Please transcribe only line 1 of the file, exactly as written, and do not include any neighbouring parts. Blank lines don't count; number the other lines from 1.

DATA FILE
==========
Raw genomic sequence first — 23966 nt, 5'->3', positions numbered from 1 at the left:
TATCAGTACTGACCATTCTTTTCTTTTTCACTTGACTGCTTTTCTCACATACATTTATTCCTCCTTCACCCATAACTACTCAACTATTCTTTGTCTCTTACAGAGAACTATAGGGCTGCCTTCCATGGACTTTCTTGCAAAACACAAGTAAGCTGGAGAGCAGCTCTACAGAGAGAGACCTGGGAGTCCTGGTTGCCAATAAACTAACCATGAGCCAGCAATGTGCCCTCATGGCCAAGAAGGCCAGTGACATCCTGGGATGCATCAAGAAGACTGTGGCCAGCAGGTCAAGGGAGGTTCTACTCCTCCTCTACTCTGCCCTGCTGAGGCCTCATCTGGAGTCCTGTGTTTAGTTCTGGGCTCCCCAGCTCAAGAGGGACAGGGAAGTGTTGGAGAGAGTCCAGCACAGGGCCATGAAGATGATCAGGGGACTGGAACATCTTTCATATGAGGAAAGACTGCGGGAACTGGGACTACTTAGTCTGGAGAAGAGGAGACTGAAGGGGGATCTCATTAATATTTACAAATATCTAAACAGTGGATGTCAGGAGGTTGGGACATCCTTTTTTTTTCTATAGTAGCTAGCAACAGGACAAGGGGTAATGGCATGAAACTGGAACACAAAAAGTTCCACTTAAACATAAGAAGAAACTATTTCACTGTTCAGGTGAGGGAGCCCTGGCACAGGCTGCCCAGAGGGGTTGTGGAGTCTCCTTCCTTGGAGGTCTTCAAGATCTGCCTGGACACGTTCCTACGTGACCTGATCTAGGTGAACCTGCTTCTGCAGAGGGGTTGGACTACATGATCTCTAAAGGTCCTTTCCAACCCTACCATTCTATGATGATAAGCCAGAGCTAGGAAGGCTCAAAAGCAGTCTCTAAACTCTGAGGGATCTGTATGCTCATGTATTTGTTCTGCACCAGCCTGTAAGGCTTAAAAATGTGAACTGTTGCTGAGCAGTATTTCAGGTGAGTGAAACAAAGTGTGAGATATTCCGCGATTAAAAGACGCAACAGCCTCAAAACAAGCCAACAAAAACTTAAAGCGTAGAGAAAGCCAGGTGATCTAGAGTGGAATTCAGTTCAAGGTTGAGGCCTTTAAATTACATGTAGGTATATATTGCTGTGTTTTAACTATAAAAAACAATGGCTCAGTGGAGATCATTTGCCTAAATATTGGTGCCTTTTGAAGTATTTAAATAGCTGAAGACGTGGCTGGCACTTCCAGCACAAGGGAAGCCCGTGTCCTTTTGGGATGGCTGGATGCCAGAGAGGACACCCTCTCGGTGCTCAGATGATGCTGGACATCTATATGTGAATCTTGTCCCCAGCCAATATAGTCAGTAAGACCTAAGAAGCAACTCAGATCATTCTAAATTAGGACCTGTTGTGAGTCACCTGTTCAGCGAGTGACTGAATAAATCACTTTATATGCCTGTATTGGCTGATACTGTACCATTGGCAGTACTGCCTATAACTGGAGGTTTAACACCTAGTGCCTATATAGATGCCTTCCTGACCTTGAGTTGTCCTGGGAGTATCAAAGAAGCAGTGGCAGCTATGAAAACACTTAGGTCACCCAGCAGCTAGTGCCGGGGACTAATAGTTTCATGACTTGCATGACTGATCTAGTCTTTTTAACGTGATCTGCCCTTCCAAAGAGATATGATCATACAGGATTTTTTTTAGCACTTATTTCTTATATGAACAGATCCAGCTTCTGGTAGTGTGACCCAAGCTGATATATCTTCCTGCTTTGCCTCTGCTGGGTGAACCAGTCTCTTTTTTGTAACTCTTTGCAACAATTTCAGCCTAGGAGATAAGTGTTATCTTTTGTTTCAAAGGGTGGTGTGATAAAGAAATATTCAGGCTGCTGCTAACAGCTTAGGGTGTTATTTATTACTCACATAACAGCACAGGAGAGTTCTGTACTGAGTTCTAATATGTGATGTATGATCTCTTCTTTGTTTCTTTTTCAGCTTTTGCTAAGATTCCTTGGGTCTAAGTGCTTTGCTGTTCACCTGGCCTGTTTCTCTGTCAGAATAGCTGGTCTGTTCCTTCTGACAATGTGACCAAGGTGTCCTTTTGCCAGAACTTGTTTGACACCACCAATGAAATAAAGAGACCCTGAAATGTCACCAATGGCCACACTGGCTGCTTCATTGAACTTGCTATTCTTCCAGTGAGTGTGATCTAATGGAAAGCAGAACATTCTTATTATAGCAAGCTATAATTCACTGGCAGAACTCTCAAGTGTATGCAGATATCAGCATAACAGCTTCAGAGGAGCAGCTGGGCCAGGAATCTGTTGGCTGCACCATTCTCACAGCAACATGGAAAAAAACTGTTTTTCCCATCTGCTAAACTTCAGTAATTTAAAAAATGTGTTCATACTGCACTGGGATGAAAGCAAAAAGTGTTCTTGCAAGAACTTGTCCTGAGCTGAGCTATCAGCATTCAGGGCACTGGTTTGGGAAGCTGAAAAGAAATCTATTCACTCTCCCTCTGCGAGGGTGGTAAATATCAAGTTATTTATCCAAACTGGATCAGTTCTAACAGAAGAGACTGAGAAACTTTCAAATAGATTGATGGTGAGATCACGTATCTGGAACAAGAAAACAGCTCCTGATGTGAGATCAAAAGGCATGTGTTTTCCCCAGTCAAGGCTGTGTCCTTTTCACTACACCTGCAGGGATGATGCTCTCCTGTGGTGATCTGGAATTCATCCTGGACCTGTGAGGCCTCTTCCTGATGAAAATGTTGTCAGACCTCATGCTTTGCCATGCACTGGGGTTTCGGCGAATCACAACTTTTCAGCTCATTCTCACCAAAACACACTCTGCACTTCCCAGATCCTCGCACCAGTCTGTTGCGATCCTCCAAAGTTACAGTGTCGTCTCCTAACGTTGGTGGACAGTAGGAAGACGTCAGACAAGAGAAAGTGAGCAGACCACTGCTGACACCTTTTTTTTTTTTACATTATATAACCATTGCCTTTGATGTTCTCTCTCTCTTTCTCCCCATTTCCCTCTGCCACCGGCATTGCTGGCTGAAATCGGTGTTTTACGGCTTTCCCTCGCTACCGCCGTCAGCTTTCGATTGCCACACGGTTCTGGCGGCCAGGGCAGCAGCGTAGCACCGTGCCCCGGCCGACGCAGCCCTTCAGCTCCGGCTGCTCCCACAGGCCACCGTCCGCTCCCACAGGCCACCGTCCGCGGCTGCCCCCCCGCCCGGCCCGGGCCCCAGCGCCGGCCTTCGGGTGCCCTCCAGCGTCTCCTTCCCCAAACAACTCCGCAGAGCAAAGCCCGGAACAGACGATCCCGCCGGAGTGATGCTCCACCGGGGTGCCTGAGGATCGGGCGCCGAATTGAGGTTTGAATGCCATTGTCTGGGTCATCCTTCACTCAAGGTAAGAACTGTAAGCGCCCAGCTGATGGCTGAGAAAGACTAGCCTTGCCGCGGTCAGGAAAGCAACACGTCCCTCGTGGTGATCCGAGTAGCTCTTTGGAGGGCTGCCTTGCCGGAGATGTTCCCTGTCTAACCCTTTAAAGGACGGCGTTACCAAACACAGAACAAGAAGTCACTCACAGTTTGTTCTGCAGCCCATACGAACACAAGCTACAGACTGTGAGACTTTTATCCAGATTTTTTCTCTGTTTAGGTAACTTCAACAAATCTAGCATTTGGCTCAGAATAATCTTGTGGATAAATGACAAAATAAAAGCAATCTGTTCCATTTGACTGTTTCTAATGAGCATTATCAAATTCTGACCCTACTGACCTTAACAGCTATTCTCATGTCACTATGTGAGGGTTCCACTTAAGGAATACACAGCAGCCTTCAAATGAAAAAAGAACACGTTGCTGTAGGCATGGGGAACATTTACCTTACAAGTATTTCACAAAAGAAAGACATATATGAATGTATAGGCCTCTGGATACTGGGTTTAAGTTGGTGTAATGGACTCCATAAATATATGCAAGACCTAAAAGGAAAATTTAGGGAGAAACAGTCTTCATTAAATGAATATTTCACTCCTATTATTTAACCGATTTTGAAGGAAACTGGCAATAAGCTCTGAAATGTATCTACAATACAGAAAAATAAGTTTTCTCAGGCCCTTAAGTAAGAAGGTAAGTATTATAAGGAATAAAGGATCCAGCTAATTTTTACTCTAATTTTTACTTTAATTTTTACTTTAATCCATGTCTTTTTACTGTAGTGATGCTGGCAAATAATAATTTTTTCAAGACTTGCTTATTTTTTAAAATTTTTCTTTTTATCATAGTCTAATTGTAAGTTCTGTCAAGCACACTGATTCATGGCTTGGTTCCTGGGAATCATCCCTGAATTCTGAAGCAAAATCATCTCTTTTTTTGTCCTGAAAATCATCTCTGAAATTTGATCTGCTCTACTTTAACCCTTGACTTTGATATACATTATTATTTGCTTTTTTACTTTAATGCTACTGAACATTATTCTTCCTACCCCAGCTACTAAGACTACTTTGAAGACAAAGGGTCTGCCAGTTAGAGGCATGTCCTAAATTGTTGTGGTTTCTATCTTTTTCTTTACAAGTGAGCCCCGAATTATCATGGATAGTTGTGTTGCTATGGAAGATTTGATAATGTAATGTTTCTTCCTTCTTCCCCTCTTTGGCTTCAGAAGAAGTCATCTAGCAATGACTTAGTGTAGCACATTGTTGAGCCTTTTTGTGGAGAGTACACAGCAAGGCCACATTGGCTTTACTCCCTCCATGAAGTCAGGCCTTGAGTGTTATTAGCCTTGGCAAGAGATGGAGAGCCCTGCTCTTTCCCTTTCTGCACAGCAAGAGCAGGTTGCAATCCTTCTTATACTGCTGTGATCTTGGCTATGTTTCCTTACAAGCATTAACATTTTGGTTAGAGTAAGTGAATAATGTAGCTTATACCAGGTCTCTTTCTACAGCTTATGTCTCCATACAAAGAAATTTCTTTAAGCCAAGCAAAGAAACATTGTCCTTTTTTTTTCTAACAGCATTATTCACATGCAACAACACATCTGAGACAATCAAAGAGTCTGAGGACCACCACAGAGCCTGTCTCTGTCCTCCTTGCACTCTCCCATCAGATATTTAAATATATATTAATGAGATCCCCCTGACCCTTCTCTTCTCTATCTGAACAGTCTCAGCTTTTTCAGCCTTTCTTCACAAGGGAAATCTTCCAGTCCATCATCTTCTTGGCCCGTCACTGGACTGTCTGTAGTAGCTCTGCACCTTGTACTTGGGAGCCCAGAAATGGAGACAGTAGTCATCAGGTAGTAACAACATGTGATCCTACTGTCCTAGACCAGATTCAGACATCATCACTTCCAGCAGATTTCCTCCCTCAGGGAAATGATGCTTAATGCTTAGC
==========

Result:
Raw genomic sequence first — 23966 nt, 5'->3', positions numbered from 1 at the left: